ContourPlot is slow and unwieldy and generates a large-data graphic

I'm constructing a single contour showing the points in a plane that satisfy a function. The general form is

ContourPlot[f[x, y] == 0, {x, 0, .5}, {y, 0.2, .5}]


The function f is an explicit but complicated formula that was generated from operations involving analytic integration and differentiation applied to a large algebraic function. It evaluates quite rapidly though, given values of its arguments.

My problem is that the plot takes an unduly long time to generate, perhaps 5 to 10 minutes. Also, and this may be related, the graphic object that it produces has a very large amount of data associated with it -- if I copy it as text and paste it into Word, it exceeds 10,000 pages! The text looks like it is describing how the function is evaluated (it includes function calls that are part of the definition of f), rather than a simple list of data points and formatting information. If I try to Show the output, to combine it with other graphics, it takes a long time to generate, as if it is recomputing the graph again. Also, I get a "Reformatting notebook" message any time I touch the object (e.g., to select it), and this takes maybe 15 or 20 seconds to go away. The plot itself isn't particularly complicated:

I can make a ContourPlot of a simple function (e.g., x^2+y^2==1) and it plots quickly, and cut/paste it as text into Word occupies less than two pages.

• Perhaps the issue depends on f, then? I'm not sure how someone can help without f. Perhaps ListContourPlot? Welcome to mathematica.stackexchange, btw. – Michael E2 Sep 5 '14 at 1:28
• Does it help if you add Evaluated -> True to the plot, or if you define g[x_, y_] = Simplify[f[x, y]] and plot it instead? (Note, that's =, not :=.) – user484 Sep 5 '14 at 1:55
• Thanks for the quick response. Sorry I can't provide more detail about the function. Basically it's a very large algebraic function of x and y. I'm particularly puzzled by why the graphic comes out as much more than the data and formatting. I tried Rahul's suggestions (though I didn't wait for Simplify to finish, and just used assignment of f to g). Neither that nor Evaluated->True helped. I've now turned to ListContourPlot and I think that will work for me. I can make a grid of values sufficiently quickly and the ListContour provides a good representation of the contour I want. – Dave Sep 5 '14 at 3:03
• This question appears to be off-topic because the OP asserts he can not provide information critical to working out an answer. – m_goldberg Sep 5 '14 at 10:35
• I'm not sure what other information is needed. It is a very large algebraic function. It returns a real when reals are entered to it from the relevant domain. I don't understand how that detail would affect what is happening. Maybe by answering that I'd better understand what to look for to solve my problem. ContourPlot produces a correct contour for this function, so something is working correctly. I was hoping with this question to get insight into how Mma represents graphics, and what would cause it to represent it in terms of anything but the computed data and the associated formatting – Dave Sep 5 '14 at 11:46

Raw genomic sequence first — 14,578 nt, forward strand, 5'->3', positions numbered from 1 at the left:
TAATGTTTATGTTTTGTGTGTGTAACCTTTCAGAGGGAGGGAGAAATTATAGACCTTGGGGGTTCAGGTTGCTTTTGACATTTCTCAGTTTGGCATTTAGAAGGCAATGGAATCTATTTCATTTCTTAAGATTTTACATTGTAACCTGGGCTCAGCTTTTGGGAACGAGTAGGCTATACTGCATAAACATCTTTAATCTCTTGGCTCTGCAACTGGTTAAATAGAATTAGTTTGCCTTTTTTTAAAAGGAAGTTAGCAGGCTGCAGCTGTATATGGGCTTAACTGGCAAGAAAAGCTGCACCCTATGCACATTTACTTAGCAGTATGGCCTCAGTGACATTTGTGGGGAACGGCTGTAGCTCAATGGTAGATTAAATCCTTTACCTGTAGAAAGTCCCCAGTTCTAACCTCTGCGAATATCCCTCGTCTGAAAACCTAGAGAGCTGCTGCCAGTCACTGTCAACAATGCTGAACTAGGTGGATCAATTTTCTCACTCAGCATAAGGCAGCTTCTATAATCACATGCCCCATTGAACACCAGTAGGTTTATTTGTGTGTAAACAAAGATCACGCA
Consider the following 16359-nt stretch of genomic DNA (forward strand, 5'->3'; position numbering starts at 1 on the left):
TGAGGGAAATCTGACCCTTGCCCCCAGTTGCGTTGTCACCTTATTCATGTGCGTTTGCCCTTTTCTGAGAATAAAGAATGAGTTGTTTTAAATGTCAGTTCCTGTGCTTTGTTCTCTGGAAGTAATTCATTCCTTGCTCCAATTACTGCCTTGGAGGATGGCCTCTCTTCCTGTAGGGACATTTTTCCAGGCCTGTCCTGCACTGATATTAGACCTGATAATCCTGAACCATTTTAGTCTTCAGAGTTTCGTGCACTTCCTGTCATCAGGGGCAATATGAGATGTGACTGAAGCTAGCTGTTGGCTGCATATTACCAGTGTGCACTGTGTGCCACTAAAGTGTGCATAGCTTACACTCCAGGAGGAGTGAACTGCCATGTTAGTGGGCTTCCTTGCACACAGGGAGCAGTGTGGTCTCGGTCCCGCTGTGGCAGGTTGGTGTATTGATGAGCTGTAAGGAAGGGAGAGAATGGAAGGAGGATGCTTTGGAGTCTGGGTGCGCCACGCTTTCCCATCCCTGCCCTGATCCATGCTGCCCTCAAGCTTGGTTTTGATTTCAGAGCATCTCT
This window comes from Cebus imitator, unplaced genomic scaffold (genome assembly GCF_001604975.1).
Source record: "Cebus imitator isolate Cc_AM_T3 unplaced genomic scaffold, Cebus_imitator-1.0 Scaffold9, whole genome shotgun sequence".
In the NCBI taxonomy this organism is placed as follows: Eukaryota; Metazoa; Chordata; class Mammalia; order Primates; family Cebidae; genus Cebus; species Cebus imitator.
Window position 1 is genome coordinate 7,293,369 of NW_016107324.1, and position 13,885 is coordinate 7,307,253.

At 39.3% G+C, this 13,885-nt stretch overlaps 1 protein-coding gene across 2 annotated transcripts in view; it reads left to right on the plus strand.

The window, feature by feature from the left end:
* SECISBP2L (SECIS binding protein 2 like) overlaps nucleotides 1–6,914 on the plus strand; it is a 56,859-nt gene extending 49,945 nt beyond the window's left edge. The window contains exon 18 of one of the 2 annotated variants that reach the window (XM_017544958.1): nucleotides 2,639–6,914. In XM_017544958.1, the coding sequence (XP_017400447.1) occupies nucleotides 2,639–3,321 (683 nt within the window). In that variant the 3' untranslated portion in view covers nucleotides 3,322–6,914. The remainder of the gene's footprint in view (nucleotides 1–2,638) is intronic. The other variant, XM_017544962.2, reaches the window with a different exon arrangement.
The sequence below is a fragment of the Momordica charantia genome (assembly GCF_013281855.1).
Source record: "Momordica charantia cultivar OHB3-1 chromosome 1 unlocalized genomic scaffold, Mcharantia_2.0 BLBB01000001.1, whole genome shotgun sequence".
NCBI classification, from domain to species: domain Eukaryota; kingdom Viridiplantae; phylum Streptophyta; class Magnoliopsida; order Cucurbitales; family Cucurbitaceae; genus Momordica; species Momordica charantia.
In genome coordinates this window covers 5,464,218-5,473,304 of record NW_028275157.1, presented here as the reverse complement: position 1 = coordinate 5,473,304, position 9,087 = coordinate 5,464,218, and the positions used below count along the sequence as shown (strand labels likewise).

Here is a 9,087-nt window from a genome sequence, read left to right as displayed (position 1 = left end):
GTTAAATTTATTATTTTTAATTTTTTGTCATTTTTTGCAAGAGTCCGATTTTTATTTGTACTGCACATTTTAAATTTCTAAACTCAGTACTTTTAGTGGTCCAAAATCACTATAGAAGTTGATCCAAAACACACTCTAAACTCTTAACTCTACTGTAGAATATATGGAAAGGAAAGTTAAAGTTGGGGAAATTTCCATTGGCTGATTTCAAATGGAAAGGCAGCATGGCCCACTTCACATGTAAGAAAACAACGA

I have a guess: ContourPlot is storing your unwieldy function as a Tooltip. You can turn that off with ContourLabels -> None:

ContourPlot[f[x, y] == 0, {x, 0, .5}, {y, 0.2, .5}, ContourLabels -> None]


Update: Sufficient information?

There are these clues, including my own experience of ContourPlot:

1. The function expression is extremely large. (OP)

2. The function expression appears in the graphics code when pasted into Word. (OP)

3. Simple function plots work fine. (OP)

4. ContourPlot produces a Tooltip, which requires CPU time whenever the mouse passes over the curve. (Me)

5. I have had the front end tied up by extremely long tooltip messages, frequently accompanied by a "Reformatting notebook" message. (Me)

These I think point strongly to the solution above. The other bit of evidence about Show was difficult to weigh without having the complete code to investigate. It is consistent with the typesetting of the tooltip taking a long time, but I do not know if that happens when the graphics are displayed; it might only happen when the tooltip is displayed. It seemed less likely that the OP's f was doing something odd, given the OP's description of the function.

• That's it!! I added the option you suggest, and now it produces a graphic object that is quite reasonable. When I copy it as text it is less than 4 Word pages, rather than 10,000+. I can also use it with Show to merge it with other graphs. Thank you very much!! – Dave Sep 6 '14 at 2:31
• @Dave You're welcome. :) – Michael E2 Sep 7 '14 at 18:03
• Nice work debugging, and I think your sleuthing makes this question worthy of reopening as it should be of some value to future visitors. +1 – bobthechemist Sep 7 '14 at 18:21
• Thanks all for your patience and perseverance with my question. In the future I'll make sure to pose my question in a way that allows others to reproduce it fully. I didn't think that possible in this case, given that it involved a function too large to post. On further thought I realize I could have set up a trial function of comparable complexity that is defined by the manipulations that produce it, in lieu of a verbatim copy of the function itself. Again, thanks everyone, and particularly @MichaelE2, for your expert assistance. – Dave Sep 7 '14 at 19:40